InVision Tampa Works Toward Creating New Downtown Tampa Master Plan

InVision Tampa is working to create a new master plan for downtown and surrounding neighorhoods for the next 20 years.

The project received a $1.2 million grant from the Department of Housing and Urban Development (HUD) in 2010 to develop a new plan for downtown, the Nebraska Transit Corridor and surrounding neighborhoods. After years of organization, the project kicked off in the spring with the hiring of AECOM as consultant on the project.

“For the next year or so, we'll be engaged in the downtown planning effort,” says City of Tampa Urban Planning Coordinator Randy Goers. “It's a good time for us to look to the future, establish a solid plan and prepare for the next wave of growth during this current slowdown in the economy.”

InVision Tampa's goal is to connect with community residents and business owners, collecting suggestions on how to improve the city and incorporating that feedback into a master plan.

Suggestions already made: Add grocery stores to the downtown area, Channel District and Ybor City; connect Tampa neighborhoods through open spaces, parks and pedestrian pathways; adopt a comprehensive transit system; create more activities along the riverfront; encourage mixed-use and housing developments; and offer free WiFi throughout downtown Tampa.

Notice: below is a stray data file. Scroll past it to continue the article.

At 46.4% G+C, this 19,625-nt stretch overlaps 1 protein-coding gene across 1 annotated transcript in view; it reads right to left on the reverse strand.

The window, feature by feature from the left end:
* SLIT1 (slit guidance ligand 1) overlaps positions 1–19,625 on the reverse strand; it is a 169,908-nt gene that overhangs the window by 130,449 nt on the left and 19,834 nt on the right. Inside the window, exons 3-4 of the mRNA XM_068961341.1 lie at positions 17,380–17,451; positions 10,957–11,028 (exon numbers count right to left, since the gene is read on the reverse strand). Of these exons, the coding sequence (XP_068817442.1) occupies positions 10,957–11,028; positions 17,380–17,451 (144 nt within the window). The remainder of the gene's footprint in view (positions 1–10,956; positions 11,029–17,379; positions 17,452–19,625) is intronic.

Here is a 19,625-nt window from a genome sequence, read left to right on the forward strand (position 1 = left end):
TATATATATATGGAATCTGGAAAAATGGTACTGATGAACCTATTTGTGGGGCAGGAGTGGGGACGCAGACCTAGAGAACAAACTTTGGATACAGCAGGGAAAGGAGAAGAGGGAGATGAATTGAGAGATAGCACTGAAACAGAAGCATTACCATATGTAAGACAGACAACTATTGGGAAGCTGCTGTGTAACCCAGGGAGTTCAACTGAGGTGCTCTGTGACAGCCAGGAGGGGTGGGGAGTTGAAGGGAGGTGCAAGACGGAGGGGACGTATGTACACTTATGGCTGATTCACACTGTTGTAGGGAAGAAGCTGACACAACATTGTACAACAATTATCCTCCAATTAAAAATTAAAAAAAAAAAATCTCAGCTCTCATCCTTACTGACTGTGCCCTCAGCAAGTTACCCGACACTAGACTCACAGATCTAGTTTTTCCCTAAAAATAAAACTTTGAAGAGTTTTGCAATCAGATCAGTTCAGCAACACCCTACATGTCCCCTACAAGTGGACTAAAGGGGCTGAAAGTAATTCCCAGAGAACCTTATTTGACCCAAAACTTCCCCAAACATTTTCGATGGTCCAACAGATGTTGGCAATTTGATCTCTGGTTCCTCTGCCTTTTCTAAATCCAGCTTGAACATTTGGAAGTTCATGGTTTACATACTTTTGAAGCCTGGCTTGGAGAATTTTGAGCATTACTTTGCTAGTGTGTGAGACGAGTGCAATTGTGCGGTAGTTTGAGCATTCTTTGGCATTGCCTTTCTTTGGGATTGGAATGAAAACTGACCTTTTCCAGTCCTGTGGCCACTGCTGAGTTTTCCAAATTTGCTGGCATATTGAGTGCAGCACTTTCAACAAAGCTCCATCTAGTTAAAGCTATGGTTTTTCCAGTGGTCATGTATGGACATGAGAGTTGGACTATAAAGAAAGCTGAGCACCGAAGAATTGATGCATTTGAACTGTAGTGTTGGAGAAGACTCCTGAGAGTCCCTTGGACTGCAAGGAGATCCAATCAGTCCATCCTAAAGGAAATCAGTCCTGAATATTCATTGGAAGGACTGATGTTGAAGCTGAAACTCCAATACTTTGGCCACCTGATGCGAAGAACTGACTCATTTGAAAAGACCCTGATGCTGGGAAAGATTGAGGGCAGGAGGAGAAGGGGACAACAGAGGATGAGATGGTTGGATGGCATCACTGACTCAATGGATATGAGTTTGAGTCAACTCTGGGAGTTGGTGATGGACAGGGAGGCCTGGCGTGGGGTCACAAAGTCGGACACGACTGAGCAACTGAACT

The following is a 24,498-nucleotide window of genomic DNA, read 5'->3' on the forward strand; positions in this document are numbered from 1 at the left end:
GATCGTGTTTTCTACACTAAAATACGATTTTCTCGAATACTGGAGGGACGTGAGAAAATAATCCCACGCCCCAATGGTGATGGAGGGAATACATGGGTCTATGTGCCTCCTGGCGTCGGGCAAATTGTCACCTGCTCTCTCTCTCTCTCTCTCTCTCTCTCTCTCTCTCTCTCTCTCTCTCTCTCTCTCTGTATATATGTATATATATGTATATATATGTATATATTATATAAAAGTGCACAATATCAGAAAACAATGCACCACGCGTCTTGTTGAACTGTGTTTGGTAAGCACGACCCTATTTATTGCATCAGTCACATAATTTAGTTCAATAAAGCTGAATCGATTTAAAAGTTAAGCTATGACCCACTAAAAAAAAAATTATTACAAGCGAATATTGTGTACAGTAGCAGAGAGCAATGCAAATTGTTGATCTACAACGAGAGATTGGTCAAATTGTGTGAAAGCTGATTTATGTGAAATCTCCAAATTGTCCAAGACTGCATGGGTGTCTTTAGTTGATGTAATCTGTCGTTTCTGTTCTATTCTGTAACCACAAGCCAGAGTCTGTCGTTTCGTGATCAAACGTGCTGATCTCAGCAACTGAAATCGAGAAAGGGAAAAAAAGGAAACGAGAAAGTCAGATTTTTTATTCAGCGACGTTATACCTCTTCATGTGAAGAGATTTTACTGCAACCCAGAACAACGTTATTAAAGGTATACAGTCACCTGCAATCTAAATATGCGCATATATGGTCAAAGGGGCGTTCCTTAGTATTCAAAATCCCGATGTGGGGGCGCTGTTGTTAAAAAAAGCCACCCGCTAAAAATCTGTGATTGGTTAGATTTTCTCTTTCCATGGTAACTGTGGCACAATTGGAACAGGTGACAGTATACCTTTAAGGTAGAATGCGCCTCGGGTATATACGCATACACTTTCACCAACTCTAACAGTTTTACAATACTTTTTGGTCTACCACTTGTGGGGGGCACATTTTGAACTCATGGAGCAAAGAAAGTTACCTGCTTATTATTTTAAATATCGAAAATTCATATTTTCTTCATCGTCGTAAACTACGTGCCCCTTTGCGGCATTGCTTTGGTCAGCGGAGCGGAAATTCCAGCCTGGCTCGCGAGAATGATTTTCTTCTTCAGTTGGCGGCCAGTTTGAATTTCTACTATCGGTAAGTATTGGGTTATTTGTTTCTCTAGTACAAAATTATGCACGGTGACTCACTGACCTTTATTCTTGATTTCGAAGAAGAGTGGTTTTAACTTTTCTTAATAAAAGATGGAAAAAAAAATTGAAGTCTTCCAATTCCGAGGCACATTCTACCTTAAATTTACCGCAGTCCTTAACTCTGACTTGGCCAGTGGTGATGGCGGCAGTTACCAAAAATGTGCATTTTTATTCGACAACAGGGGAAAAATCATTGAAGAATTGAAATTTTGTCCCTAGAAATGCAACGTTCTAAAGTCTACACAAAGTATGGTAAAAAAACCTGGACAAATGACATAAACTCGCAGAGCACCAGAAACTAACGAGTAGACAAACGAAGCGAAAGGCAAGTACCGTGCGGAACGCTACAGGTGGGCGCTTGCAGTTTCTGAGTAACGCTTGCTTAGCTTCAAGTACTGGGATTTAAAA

“The plan should help address and make downtown Tampa the people's downtown for the next 20 years, responding to the ideas and needs of the community,” Goers says. “It really depends on the priorities of the community and what they think the role of downtown should be whether that be the center of the community, activity area or place to live.”

Tampa was one of more than 100 U.S. communities to receive a grant to engage in a variety of different types of urban planning to update regulations and implement plans. InVision Tampa expects a preliminary draft of the new master plan within the next three months while the final version of the plan is slated for October 2012.

Writer: Alexis Quinn Chamberlain
Source: Randy Goers, City of Tampa